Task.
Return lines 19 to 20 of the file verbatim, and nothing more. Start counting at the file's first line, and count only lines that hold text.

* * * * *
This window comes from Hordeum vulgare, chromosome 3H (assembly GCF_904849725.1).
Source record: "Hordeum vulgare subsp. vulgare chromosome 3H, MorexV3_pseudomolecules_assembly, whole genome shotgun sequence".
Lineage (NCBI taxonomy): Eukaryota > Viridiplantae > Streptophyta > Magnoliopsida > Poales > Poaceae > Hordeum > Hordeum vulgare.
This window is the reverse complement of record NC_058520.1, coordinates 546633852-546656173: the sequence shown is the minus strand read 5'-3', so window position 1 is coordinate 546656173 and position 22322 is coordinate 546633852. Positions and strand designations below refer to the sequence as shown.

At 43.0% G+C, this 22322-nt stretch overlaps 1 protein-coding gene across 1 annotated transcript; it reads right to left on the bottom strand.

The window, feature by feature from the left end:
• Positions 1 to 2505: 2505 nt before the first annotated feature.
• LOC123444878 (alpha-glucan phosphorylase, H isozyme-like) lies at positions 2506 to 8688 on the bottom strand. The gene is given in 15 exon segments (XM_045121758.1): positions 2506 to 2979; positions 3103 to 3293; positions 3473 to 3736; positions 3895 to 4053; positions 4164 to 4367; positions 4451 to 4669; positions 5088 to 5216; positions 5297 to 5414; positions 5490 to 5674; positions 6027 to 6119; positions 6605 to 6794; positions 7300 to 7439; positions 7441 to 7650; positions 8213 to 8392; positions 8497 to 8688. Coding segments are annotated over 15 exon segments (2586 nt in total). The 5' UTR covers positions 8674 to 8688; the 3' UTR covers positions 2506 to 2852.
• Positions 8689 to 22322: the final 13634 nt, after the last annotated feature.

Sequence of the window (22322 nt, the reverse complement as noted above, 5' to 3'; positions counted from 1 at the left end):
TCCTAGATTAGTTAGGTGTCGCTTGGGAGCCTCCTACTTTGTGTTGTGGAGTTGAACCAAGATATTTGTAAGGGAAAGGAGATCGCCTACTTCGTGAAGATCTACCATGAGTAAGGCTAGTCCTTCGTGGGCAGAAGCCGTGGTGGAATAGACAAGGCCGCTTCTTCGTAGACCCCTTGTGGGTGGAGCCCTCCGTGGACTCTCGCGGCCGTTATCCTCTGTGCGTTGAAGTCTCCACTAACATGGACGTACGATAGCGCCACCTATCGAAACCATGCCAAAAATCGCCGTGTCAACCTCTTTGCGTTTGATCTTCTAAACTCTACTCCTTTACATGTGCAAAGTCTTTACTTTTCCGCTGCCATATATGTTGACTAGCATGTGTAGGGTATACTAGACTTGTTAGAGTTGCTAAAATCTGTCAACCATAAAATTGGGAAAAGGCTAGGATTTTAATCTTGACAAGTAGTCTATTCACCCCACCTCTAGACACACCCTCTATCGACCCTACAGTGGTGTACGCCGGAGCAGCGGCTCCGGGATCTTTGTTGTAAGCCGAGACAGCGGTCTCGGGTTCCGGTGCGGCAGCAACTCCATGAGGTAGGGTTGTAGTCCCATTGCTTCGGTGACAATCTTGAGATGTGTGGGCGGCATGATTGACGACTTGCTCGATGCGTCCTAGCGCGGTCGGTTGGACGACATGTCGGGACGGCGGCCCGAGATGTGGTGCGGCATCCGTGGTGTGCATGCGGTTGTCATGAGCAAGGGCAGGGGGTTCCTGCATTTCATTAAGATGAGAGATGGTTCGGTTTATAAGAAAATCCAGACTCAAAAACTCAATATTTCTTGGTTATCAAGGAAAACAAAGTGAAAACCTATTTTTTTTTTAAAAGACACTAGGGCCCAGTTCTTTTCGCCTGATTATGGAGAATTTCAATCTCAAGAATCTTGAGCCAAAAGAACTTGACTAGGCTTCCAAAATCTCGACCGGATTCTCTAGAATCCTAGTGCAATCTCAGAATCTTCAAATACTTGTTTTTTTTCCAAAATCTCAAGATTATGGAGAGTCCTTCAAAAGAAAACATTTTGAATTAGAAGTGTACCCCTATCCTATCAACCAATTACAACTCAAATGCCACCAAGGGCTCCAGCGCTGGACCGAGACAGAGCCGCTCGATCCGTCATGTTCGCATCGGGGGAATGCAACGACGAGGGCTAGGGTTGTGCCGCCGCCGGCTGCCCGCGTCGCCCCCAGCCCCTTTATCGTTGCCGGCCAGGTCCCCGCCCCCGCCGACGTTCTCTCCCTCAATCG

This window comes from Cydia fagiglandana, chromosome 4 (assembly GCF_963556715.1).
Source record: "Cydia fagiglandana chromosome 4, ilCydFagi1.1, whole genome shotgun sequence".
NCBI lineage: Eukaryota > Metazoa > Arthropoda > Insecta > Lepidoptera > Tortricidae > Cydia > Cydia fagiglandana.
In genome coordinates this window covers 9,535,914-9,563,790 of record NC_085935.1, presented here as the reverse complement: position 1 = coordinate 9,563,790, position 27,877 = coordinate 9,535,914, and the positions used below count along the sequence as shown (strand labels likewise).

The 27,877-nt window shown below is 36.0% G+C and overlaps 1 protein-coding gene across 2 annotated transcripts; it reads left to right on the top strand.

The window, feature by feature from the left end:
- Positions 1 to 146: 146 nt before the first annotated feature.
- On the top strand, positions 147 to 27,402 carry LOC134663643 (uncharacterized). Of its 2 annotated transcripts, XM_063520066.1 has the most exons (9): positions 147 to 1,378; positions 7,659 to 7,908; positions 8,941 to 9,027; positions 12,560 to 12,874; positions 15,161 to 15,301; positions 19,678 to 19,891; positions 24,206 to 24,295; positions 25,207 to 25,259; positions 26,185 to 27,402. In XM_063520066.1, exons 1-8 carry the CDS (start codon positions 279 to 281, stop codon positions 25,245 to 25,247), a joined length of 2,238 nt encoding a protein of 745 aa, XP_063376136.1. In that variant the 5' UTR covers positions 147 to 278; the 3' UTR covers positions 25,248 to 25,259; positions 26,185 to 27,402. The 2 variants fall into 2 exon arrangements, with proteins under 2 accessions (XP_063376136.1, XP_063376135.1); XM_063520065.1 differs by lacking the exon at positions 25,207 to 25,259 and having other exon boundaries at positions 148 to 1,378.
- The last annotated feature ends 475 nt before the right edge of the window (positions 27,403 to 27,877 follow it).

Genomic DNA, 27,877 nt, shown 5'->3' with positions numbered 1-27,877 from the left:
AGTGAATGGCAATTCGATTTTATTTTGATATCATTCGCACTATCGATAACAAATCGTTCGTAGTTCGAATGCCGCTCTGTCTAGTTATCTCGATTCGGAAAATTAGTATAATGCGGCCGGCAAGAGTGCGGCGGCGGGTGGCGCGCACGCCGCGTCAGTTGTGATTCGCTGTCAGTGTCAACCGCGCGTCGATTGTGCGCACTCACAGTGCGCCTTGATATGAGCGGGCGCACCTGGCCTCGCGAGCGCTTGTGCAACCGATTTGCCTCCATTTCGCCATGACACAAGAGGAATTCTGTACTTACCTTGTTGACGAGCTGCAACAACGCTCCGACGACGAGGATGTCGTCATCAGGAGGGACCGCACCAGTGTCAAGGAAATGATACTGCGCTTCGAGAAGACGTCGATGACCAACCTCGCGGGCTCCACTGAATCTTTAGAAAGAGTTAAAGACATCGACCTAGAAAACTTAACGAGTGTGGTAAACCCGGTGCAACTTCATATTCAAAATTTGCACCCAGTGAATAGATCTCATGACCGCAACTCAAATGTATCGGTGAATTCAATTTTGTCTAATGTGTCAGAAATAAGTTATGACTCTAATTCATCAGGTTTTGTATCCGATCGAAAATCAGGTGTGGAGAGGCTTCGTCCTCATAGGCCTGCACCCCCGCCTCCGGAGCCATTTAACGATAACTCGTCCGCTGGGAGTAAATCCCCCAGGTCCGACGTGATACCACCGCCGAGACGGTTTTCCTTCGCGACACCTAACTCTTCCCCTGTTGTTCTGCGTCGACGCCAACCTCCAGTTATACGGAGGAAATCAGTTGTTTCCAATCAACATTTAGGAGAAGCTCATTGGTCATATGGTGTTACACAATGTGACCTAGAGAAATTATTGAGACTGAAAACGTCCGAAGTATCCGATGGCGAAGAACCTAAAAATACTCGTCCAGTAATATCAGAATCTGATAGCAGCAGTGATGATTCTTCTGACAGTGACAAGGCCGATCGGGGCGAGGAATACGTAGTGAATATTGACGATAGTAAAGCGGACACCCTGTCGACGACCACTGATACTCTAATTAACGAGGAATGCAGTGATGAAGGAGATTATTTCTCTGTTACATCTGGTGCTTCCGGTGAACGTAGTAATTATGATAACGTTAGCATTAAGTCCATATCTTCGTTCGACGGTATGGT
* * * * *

- On the top strand, positions 147 to 27,402 carry LOC134663643 (uncharacterized). Of its 2 annotated transcripts, XM_063520066.1 has the most exons (9): positions 147 to 1,378; positions 7,659 to 7,908; positions 8,941 to 9,027; positions 12,560 to 12,874; positions 15,161 to 15,301; positions 19,678 to 19,891; positions 24,206 to 24,295; positions 25,207 to 25,259; positions 26,185 to 27,402. In XM_063520066.1, exons 1-8 carry the CDS (start codon positions 279 to 281, stop codon positions 25,245 to 25,247), a joined length of 2,238 nt encoding a protein of 745 aa, XP_063376136.1. In that variant the 5' UTR covers positions 147 to 278; the 3' UTR covers positions 25,248 to 25,259; positions 26,185 to 27,402. The 2 variants fall into 2 exon arrangements, with proteins under 2 accessions (XP_063376136.1, XP_063376135.1); XM_063520065.1 differs by lacking the exon at positions 25,207 to 25,259 and having other exon boundaries at positions 148 to 1,378.
- The last annotated feature ends 475 nt before the right edge of the window (positions 27,403 to 27,877 follow it).